politics

Democratic debates Round II, first evening

Like millions of others, I was unable to listen to the entire debate among the first group of Democratic Party candidates. It just got too boring. 

CNN slants the questions

One thing was clear: The moderators were trying to advance accountant lookalike Tom Delaney, who presently is at 1% support in the polls. As for the issues and debates between the candidates, all you need to know is what happened when Bill Clinton was pushing the massively unpopular NAFTA through congress. A group of Democratic members of congress wrote to Clinton to say that they were going to vote against NAFTA… unless their votes were needed for its passage. In that case, they’d vote for it.

This perfectly encapsulates the game the Democrats play and it tells you all you need to know about all the wonderful sounding plans the different candidates advance: Just enough Democrats will join with the Republicans to kill it. It doesn’t matter if it’s a Green New Deal, Medicare for all, or eliminating student debt.

With that in mind, there were some other issues to consider:

  • On climate, Delaney was allowed to prattle on about US innovative economy and similar other garbage which meant that the “free” market will prevent climate disaster. Hickenlooper went unchallenged about the fact that he’s known in Colorado as Governor Frackenlooper because of how he’s pushed that disastrous practice. In fact, none of the candidates even mentioned fracking and the fact that the Democratic Party’s policy for years has been to further the use of natural gas.Sanders denounced the oil companies but didn’t even hint at what’s necessary to combat their crimes: Expropriation.

    Tim Ryan did mention regenerative agriculture, which is hugely important in preventing climate disaster. But it was only mentioned in passing. This gets to the main point, which was avoided like the plague:
    The fact that the only way to avert climate disaster is through a national (in fact, an international) plan – a democratically planned economy.

  • On health care, there was a lot of criticism of Medicare for all and the intent to end private insurance – “take away people’s private health plans” it was called. The point is, though, that a public health insurance plan could not compete with private plans because the private plans would cherry pick; they would only take in the younger and healthier people, thereby being able to charge cheaper rates.

    Much was said about how union workers love their health plans and that they’ve sacrificed wages on the paycheck for those plans. In the first place, many union health plans have high deductibles nowadays. And secondly, if Medicare for all were introduced, the money the employers contribute to health insurance would simply go onto the paycheck.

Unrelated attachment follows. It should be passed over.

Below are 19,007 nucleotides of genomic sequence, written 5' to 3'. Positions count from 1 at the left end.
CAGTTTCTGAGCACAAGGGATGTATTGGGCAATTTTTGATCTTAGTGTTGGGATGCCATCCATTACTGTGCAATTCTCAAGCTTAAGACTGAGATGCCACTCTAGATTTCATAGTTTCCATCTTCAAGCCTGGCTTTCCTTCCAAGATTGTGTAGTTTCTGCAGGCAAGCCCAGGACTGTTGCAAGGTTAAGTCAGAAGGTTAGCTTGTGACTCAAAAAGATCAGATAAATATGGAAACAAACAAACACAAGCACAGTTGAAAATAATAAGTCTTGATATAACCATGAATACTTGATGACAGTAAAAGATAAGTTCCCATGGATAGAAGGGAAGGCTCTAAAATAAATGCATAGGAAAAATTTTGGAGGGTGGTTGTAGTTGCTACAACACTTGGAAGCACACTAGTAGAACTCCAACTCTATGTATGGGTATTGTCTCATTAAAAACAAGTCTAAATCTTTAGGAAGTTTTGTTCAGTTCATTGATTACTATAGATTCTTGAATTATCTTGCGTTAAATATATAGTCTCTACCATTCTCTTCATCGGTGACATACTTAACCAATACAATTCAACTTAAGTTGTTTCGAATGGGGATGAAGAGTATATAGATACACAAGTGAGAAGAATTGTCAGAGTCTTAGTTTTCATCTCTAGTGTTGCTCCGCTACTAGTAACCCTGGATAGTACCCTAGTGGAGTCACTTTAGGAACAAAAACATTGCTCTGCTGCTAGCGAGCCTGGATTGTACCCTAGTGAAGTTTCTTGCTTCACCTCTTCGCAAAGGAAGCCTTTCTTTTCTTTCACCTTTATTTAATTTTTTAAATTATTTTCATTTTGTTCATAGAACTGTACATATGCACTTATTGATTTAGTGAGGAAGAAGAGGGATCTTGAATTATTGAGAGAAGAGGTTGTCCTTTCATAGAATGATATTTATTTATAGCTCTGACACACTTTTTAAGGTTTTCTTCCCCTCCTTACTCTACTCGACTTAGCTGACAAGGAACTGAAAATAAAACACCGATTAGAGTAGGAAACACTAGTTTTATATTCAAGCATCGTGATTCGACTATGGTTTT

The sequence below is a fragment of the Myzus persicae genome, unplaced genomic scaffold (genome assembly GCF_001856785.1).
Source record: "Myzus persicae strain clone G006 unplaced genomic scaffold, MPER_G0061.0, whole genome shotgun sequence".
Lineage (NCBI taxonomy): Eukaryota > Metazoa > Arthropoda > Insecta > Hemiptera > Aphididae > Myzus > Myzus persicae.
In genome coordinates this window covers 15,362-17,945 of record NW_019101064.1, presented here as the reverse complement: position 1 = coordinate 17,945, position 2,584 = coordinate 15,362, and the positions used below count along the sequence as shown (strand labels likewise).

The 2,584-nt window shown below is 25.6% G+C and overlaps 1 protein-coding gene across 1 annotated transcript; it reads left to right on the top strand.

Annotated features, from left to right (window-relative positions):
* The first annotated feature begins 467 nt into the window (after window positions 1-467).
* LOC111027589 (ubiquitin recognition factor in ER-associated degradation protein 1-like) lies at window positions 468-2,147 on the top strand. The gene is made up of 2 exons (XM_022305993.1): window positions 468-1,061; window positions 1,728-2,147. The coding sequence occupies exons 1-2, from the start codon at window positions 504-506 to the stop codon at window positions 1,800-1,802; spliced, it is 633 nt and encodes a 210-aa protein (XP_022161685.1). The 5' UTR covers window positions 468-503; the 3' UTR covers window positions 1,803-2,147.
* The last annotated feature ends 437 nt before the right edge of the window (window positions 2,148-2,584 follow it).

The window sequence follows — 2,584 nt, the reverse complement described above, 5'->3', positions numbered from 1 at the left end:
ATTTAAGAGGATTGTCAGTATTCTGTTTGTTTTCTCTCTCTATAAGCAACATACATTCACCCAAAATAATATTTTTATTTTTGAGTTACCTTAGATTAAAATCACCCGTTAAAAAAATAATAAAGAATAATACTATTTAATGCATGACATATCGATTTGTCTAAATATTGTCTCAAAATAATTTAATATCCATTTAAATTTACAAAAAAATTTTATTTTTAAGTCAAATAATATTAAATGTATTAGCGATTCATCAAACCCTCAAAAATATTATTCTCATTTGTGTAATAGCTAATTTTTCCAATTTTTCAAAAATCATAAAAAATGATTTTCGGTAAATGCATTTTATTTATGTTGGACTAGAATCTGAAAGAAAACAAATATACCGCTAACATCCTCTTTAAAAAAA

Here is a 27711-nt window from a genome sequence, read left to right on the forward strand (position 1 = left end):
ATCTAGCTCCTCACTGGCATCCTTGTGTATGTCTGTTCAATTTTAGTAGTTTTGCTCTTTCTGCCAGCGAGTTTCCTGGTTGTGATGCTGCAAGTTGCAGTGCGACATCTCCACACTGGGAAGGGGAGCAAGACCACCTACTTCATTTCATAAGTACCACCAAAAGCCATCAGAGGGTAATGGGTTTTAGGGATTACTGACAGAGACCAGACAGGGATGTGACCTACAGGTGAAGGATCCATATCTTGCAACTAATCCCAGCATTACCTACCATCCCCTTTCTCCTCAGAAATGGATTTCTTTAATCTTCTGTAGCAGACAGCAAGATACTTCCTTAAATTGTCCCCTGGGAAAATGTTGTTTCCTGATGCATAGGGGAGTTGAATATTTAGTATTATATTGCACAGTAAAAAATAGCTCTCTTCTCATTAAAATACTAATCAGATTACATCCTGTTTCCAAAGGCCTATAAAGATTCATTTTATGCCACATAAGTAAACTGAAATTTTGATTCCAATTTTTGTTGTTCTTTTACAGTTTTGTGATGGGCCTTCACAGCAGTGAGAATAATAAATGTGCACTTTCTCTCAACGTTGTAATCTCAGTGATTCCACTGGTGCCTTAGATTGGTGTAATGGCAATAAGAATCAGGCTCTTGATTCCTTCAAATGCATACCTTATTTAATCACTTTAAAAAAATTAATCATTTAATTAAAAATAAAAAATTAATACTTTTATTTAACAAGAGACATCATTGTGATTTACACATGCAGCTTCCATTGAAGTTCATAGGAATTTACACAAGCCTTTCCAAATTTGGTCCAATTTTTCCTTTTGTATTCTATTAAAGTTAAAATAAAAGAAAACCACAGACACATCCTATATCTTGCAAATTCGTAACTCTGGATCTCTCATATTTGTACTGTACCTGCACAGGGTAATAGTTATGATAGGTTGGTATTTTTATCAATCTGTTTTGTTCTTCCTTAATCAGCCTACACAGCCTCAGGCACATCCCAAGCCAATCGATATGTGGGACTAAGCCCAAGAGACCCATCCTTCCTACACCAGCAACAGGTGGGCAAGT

• Medicare for all was also attacked on the grounds that it would force the closure of many hospitals. There is an element of truth to this; hospital consolidation and closing has been accelerating and will accelerate even more under Medicare for all. The real solution is not public health insurance only; it’s socialized medicine. If we don’t pay to have the fire fighters come put out a fire in our house, if that is considered a public service for the benefit of all, then why shouldn’t health care be seen in the same light?
  • On trade, there was general agreement that tariffs are bad. But what’s the alternative? Not even a thought, of course, for workers organizing internationally as workers.
  • On racism and white supremacy, there was again agreement that it’s bad and that Trump is responsible. There was some support for reparations, but no explanation of how it would work from the advocates. And no explanation of the group identity that is the alternative to white supremacy: class identity. (Note: working class identity does not mean ignoring all different forms of bigotry or putting it on the back burner; it means understanding that we, as workers, have a vested interest in combating it.) But since every single candidate supports national identity, they are in a weak position to oppose where that tends to lead – xenophobia and racism.
  • On what really matters, the candidates persona, Tim Ryan still looks like an accountant or corporate treasurer; Steve Bullock, with his full head of hair, looks like a middle age former playboy trying to hold on to his looks; Elizabeth Warren looks surprisingly convincing as the adult in the room (“surprising” because of her short hair; normally female candidates need long flowing hair); and Bernie looks like… well… Uncle Bernie. We also had a high school football coach (Tim Ryan), Alfred E. Neuman (Pete Buttigieg) and Marianne Williamson (who got off some of the best comments of the evening).

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